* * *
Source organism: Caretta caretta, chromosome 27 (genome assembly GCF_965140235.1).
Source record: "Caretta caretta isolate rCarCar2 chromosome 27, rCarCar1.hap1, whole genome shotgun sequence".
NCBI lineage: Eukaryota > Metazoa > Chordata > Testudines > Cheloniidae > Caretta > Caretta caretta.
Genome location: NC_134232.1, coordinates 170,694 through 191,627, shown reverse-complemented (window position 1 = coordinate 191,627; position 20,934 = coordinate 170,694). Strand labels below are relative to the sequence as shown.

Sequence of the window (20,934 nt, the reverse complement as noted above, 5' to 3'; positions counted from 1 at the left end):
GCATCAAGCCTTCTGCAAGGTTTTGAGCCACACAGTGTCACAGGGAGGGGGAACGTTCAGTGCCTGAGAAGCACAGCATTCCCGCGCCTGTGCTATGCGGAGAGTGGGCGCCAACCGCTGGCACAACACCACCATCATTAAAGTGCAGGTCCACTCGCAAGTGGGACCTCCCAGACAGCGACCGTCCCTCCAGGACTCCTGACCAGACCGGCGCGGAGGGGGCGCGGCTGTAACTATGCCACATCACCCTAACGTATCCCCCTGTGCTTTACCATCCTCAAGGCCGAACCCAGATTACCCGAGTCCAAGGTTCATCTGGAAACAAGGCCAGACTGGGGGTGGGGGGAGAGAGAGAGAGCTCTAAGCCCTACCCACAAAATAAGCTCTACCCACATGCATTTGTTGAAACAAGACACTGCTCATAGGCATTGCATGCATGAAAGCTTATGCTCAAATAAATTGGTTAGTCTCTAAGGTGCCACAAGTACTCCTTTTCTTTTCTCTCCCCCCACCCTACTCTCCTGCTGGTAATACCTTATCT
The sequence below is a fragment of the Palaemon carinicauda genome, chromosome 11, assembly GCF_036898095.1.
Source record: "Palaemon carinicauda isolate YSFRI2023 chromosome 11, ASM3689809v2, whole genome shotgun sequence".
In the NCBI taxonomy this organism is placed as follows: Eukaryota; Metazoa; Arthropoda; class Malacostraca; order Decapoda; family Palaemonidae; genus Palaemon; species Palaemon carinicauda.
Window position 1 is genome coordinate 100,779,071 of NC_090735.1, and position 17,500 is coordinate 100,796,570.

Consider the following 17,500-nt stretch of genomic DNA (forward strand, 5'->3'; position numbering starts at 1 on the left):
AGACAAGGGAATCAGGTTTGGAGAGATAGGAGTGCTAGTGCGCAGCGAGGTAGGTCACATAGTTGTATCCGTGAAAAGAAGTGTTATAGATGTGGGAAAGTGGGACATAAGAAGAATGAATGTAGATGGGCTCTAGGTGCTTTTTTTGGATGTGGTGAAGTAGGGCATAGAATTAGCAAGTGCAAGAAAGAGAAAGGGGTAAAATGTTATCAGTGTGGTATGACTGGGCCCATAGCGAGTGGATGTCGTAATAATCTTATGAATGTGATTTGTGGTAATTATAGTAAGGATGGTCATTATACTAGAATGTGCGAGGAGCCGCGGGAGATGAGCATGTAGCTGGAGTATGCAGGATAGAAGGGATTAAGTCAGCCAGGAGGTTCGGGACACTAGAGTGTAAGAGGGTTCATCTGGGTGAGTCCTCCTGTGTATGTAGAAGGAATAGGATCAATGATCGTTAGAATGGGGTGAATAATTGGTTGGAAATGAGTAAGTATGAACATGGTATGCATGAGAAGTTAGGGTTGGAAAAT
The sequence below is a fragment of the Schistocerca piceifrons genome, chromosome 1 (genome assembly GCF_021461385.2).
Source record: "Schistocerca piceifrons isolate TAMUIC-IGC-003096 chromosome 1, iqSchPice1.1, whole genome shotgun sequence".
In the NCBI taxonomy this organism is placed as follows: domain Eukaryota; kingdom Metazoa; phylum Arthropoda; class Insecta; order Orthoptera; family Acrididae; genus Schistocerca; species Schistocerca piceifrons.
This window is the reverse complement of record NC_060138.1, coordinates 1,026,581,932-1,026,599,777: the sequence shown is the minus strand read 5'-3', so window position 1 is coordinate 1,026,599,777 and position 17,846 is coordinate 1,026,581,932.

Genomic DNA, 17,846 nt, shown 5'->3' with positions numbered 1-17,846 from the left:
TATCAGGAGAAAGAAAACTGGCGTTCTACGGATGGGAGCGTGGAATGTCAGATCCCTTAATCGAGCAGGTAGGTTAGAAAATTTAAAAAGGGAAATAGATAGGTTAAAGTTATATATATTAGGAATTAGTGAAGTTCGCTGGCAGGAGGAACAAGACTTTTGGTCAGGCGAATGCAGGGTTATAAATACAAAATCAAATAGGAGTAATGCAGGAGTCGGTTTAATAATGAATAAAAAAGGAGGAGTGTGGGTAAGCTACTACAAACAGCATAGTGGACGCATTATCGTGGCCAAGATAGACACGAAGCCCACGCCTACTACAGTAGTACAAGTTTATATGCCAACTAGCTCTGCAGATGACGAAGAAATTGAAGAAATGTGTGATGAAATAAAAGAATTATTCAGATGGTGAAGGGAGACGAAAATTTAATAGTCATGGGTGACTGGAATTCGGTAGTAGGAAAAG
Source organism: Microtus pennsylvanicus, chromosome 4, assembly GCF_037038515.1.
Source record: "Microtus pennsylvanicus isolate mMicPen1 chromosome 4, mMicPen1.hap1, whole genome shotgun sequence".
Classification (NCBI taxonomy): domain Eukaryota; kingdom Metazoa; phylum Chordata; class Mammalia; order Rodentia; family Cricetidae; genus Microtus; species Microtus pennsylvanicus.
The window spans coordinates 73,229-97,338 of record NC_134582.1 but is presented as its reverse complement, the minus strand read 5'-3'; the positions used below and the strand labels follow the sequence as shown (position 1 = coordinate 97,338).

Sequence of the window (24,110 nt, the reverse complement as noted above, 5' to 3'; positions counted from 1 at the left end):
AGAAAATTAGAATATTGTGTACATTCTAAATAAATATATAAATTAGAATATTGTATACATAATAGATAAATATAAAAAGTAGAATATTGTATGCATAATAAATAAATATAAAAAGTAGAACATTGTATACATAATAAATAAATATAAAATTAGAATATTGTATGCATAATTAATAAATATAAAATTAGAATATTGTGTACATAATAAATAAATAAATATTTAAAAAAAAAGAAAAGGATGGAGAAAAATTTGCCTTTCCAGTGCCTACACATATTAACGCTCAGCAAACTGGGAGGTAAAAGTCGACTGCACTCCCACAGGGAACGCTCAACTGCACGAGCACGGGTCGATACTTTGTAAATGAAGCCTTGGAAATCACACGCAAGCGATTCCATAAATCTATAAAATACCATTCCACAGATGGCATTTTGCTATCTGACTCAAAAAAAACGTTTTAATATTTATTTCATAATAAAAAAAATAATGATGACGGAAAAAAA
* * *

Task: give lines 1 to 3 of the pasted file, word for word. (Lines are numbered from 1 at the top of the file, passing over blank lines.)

Source organism: Caretta caretta, chromosome 27 (genome assembly GCF_965140235.1).
Source record: "Caretta caretta isolate rCarCar2 chromosome 27, rCarCar1.hap1, whole genome shotgun sequence".
NCBI lineage: Eukaryota > Metazoa > Chordata > Testudines > Cheloniidae > Caretta > Caretta caretta.